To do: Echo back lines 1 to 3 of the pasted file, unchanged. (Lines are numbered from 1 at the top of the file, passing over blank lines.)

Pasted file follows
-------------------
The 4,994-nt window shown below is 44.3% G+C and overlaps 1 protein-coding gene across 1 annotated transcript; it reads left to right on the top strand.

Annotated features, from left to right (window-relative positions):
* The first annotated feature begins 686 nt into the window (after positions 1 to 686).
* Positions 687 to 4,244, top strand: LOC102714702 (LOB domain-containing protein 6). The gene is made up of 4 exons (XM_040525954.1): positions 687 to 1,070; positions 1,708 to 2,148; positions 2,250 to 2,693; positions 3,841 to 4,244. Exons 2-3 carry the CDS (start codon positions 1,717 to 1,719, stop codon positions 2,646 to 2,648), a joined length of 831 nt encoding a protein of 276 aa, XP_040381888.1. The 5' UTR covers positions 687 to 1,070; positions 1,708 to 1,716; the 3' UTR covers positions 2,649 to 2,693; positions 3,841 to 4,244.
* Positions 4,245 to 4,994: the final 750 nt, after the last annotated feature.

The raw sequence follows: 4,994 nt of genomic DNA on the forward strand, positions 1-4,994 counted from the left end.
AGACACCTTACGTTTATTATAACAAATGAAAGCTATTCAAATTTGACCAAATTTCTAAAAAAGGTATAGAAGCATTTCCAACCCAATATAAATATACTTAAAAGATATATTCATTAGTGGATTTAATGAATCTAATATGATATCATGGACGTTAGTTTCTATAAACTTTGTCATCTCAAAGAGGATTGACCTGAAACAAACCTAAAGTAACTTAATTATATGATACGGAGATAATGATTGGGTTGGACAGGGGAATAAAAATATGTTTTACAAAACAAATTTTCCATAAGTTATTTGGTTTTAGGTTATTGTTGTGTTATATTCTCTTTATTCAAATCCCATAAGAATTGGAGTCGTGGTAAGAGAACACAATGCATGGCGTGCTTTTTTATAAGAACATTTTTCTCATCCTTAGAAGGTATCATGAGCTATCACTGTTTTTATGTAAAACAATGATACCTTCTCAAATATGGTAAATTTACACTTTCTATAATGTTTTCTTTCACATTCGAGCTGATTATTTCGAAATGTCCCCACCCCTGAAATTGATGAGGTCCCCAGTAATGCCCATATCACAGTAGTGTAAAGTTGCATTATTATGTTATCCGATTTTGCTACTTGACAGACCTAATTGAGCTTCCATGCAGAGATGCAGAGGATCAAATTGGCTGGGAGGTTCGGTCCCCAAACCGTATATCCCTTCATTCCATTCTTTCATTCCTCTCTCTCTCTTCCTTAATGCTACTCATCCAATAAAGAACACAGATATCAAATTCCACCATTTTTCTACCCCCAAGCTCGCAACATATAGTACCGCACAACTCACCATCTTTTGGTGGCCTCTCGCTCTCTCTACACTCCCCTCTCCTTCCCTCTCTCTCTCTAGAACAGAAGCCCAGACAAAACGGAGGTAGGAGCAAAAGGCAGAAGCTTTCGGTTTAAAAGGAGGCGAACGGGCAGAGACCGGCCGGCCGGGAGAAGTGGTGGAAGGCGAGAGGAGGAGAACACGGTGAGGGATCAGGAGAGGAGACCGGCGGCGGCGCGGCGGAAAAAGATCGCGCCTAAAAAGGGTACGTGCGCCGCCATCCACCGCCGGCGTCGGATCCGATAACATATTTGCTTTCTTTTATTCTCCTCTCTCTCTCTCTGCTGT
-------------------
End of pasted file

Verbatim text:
The 4,994-nt window shown below is 44.3% G+C and overlaps 1 protein-coding gene across 1 annotated transcript; it reads left to right on the top strand.

Annotated features, from left to right (window-relative positions):
* The first annotated feature begins 686 nt into the window (after positions 1 to 686).